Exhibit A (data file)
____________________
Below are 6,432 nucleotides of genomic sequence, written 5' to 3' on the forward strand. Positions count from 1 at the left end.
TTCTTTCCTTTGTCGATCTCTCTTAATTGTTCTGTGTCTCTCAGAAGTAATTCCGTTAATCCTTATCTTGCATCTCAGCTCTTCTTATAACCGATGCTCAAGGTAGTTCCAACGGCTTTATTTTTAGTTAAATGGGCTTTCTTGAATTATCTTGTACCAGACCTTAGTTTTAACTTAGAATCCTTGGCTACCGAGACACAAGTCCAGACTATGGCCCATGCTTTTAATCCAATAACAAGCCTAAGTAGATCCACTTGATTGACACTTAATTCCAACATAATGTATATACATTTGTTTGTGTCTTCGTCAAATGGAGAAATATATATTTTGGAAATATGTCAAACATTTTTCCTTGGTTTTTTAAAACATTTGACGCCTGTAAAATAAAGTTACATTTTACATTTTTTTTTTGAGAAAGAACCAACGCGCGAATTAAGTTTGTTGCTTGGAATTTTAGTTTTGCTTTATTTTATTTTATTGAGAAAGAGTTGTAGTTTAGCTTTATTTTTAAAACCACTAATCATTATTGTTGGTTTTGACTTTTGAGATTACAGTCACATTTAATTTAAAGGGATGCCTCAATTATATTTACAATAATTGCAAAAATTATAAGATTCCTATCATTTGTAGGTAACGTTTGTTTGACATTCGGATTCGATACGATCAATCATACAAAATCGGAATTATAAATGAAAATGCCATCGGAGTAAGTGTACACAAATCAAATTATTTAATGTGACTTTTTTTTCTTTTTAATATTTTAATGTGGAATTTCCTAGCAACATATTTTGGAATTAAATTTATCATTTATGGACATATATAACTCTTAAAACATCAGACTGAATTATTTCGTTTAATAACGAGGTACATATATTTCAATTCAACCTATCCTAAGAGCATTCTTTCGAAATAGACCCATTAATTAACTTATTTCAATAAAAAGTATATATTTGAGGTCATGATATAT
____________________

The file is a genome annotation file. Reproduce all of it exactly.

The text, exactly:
Below are 6,432 nucleotides of genomic sequence, written 5' to 3' on the forward strand. Positions count from 1 at the left end.
TTCTTTCCTTTGTCGATCTCTCTTAATTGTTCTGTGTCTCTCAGAAGTAATTCCGTTAATCCTTATCTTGCATCTCAGCTCTTCTTATAACCGATGCTCAAGGTAGTTCCAACGGCTTTATTTTTAGTTAAATGGGCTTTCTTGAATTATCTTGTACCAGACCTTAGTTTTAACTTAGAATCCTTGGCTACCGAGACACAAGTCCAGACTATGGCCCATGCTTTTAATCCAATAACAAGCCTAAGTAGATCCACTTGATTGACACTTAATTCCAACATAATGTATATACATTTGTTTGTGTCTTCGTCAAATGGAGAAATATATATTTTGGAAATATGTCAAACATTTTTCCTTGGTTTTTTAAAACATTTGACGCCTGTAAAATAAAGTTACATTTTACATTTTTTTTTTGAGAAAGAACCAACGCGCGAATTAAGTTTGTTGCTTGGAATTTTAGTTTTGCTTTATTTTATTTTATTGAGAAAGAGTTGTAGTTTAGCTTTATTTTTAAAACCACTAATCATTATTGTTGGTTTTGACTTTTGAGATTACAGTCACATTTAATTTAAAGGGATGCCTCAATTATATTTACAATAATTGCAAAAATTATAAGATTCCTATCATTTGTAGGTAACGTTTGTTTGACATTCGGATTCGATACGATCAATCATACAAAATCGGAATTATAAATGAAAATGCCATCGGAGTAAGTGTACACAAATCAAATTATTTAATGTGACTTTTTTTTCTTTTTAATATTTTAATGTGGAATTTCCTAGCAACATATTTTGGAATTAAATTTATCATTTATGGACATATATAACTCTTAAAACATCAGACTGAATTATTTCGTTTAATAACGAGGTACATATATTTCAATTCAACCTATCCTAAGAGCATTCTTTCGAAATAGACCCATTAATTAACTTATTTCAATAAAAAGTATATATTTGAGGTCATGATATAT